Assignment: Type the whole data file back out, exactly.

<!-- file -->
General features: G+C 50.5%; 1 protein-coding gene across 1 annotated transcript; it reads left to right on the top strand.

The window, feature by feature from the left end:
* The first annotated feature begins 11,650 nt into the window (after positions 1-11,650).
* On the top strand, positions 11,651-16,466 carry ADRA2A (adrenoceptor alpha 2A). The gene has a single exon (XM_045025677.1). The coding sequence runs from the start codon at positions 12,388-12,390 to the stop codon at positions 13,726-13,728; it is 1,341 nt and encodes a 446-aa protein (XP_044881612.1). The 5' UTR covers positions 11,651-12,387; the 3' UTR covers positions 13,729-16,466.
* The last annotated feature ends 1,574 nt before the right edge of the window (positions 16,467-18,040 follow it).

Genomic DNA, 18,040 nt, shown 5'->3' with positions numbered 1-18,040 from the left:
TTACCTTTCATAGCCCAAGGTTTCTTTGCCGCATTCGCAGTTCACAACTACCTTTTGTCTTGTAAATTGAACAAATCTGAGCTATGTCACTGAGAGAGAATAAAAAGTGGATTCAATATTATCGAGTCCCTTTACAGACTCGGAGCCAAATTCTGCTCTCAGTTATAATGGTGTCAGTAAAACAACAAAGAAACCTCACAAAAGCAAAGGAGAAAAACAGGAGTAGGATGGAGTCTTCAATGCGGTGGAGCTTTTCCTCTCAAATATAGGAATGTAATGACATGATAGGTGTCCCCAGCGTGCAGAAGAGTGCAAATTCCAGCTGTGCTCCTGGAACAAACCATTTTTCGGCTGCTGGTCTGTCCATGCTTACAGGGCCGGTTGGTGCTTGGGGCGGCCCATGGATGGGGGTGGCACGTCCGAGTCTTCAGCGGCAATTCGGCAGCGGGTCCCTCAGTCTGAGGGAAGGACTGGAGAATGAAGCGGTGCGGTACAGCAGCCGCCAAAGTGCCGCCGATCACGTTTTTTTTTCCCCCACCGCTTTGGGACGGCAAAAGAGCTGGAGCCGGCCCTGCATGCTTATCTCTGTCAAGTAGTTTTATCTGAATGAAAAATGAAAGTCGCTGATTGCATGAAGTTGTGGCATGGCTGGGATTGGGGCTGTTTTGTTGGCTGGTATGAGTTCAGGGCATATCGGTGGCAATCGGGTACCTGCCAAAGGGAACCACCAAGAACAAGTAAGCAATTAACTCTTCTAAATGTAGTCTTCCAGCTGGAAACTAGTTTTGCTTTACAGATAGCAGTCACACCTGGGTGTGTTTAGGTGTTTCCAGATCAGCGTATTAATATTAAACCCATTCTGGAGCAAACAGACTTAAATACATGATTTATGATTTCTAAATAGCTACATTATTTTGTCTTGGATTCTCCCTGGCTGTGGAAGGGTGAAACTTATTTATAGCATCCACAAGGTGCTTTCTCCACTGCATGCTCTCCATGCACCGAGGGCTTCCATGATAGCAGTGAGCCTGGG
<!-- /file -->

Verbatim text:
General features: G+C 50.5%; 1 protein-coding gene across 1 annotated transcript; it reads left to right on the top strand.

The window, feature by feature from the left end:
* The first annotated feature begins 11,650 nt into the window (after positions 1-11,650).
* On the top strand, positions 11,651-16,466 carry ADRA2A (adrenoceptor alpha 2A). The gene has a single exon (XM_045025677.1). The coding sequence runs from the start codon at positions 12,388-12,390 to the stop codon at positions 13,726-13,728; it is 1,341 nt and encodes a 446-aa protein (XP_044881612.1). The 5' UTR covers positions 11,651-12,387; the 3' UTR covers positions 13,729-16,466.
* The last annotated feature ends 1,574 nt before the right edge of the window (positions 16,467-18,040 follow it).

Genomic DNA, 18,040 nt, shown 5'->3' with positions numbered 1-18,040 from the left:
TTACCTTTCATAGCCCAAGGTTTCTTTGCCGCATTCGCAGTTCACAACTACCTTTTGTCTTGTAAATTGAACAAATCTGAGCTATGTCACTGAGAGAGAATAAAAAGTGGATTCAATATTATCGAGTCCCTTTACAGACTCGGAGCCAAATTCTGCTCTCAGTTATAATGGTGTCAGTAAAACAACAAAGAAACCTCACAAAAGCAAAGGAGAAAAACAGGAGTAGGATGGAGTCTTCAATGCGGTGGAGCTTTTCCTCTCAAATATAGGAATGTAATGACATGATAGGTGTCCCCAGCGTGCAGAAGAGTGCAAATTCCAGCTGTGCTCCTGGAACAAACCATTTTTCGGCTGCTGGTCTGTCCATGCTTACAGGGCCGGTTGGTGCTTGGGGCGGCCCATGGATGGGGGTGGCACGTCCGAGTCTTCAGCGGCAATTCGGCAGCGGGTCCCTCAGTCTGAGGGAAGGACTGGAGAATGAAGCGGTGCGGTACAGCAGCCGCCAAAGTGCCGCCGATCACGTTTTTTTTTCCCCCACCGCTTTGGGACGGCAAAAGAGCTGGAGCCGGCCCTGCATGCTTATCTCTGTCAAGTAGTTTTATCTGAATGAAAAATGAAAGTCGCTGATTGCATGAAGTTGTGGCATGGCTGGGATTGGGGCTGTTTTGTTGGCTGGTATGAGTTCAGGGCATATCGGTGGCAATCGGGTACCTGCCAAAGGGAACCACCAAGAACAAGTAAGCAATTAACTCTTCTAAATGTAGTCTTCCAGCTGGAAACTAGTTTTGCTTTACAGATAGCAGTCACACCTGGGTGTGTTTAGGTGTTTCCAGATCAGCGTATTAATATTAAACCCATTCTGGAGCAAACAGACTTAAATACATGATTTATGATTTCTAAATAGCTACATTATTTTGTCTTGGATTCTCCCTGGCTGTGGAAGGGTGAAACTTATTTATAGCATCCACAAGGTGCTTTCTCCACTGCATGCTCTCCATGCACCGAGGGCTTCCATGATAGCAGTGAGCCTGGG